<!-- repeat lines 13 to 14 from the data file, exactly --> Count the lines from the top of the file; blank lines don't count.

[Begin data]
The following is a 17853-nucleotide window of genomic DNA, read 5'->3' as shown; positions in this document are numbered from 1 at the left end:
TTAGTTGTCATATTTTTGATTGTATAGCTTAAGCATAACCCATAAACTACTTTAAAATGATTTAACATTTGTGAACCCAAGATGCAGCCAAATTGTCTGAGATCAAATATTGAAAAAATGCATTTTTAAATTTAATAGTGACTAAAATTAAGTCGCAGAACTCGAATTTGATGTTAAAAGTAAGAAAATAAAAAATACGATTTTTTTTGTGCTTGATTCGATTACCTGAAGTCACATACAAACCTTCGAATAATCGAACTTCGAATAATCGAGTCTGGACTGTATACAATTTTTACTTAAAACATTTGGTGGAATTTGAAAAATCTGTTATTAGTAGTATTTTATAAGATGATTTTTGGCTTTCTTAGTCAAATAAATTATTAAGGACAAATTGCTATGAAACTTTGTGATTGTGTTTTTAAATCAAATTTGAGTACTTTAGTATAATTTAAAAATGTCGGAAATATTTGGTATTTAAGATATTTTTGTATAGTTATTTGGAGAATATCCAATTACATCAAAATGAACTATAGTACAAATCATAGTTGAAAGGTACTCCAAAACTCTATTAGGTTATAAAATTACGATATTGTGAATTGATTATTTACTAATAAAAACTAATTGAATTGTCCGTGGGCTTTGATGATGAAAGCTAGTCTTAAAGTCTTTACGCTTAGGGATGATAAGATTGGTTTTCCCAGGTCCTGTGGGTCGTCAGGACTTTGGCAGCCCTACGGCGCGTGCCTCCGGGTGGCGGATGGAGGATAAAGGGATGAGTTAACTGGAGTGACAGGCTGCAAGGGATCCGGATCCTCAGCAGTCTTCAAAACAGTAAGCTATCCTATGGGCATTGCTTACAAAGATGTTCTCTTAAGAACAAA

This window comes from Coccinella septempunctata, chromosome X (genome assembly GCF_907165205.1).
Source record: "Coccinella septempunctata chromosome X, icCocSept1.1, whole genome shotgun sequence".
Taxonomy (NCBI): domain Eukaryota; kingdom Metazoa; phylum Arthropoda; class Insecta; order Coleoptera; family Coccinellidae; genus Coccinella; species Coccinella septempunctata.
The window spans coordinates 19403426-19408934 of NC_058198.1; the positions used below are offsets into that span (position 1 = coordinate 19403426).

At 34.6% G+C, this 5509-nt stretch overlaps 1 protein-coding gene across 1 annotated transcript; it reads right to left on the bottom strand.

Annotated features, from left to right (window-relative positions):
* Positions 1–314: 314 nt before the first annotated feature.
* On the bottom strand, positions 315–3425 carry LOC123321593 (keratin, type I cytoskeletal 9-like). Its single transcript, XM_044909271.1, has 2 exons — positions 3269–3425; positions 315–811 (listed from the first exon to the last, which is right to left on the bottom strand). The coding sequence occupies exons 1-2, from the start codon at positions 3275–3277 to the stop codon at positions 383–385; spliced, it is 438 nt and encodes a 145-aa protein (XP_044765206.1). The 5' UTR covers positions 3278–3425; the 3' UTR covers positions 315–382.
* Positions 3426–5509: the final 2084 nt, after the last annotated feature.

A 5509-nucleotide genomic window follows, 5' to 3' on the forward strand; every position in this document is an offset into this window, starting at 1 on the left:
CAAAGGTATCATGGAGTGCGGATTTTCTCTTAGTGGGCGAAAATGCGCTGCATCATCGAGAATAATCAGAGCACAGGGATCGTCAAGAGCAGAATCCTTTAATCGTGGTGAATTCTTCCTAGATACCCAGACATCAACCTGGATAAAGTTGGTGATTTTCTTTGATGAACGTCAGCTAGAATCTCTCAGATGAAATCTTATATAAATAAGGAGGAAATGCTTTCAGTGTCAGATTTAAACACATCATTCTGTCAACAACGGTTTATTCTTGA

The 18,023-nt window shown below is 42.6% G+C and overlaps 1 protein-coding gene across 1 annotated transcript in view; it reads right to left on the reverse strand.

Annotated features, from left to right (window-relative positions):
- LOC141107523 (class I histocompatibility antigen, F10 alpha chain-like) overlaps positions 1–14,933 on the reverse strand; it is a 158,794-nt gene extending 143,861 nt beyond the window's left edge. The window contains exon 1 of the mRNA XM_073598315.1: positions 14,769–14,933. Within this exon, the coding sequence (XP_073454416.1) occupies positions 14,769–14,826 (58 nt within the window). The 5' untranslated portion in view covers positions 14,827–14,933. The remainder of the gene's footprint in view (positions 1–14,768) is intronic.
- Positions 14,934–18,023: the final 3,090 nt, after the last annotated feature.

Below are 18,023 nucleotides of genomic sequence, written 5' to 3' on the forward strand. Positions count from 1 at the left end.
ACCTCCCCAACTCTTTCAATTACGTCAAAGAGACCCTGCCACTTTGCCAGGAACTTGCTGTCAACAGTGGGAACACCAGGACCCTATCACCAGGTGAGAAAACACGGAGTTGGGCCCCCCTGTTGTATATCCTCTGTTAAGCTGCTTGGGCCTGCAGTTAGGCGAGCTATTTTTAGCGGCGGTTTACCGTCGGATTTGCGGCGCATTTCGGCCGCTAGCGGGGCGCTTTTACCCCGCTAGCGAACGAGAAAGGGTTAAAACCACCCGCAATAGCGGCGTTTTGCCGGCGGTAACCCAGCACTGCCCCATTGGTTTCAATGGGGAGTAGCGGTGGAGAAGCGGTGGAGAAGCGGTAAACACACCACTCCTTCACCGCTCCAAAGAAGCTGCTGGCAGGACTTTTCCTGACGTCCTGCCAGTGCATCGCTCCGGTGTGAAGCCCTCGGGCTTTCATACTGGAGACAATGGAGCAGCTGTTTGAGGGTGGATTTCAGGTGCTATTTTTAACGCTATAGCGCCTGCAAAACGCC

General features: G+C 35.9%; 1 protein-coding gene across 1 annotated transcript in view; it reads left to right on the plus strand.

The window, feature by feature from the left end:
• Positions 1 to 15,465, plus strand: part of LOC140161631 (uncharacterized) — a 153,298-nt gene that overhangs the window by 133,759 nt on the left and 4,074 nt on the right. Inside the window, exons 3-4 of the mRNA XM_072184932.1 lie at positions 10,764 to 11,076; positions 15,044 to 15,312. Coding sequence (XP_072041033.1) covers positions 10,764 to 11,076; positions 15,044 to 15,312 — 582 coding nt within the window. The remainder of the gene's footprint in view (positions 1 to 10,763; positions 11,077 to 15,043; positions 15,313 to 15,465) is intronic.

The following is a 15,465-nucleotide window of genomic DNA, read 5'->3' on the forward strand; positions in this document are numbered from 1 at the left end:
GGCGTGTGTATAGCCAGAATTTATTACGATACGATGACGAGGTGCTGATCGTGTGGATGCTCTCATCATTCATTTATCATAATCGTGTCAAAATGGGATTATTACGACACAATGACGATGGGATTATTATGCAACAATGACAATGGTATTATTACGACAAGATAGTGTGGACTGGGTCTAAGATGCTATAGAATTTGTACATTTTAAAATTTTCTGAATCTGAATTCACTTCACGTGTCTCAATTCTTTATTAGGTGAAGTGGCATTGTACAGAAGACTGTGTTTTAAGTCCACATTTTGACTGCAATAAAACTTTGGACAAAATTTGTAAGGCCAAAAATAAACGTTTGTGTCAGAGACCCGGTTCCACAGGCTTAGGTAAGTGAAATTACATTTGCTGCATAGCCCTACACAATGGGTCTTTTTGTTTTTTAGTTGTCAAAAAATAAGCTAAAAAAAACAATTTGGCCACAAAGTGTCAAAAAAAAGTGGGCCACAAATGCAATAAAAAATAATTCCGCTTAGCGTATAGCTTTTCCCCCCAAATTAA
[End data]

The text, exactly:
CAAAGGTATCATGGAGTGCGGATTTTCTCTTAGTGGGCGAAAATGCGCTGCATCATCGAGAATAATCAGAGCACAGGGATCGTCAAGAGCAGAATCCTTTAATCGTGGTGAATTCTTCCTAGATACCCAGACATCAACCTGGATAAAGTTGGTGATTTTCTTTGATGAACGTCAGCTAGAATCTCTCAGATGAAATCTTATATAAATAAGGAGGAAATGCTTTCAGTGTCAGATTTAAACACATCATTCTGTCAACAACGGTTTATTCTTGA

The 18,023-nt window shown below is 42.6% G+C and overlaps 1 protein-coding gene across 1 annotated transcript in view; it reads right to left on the reverse strand.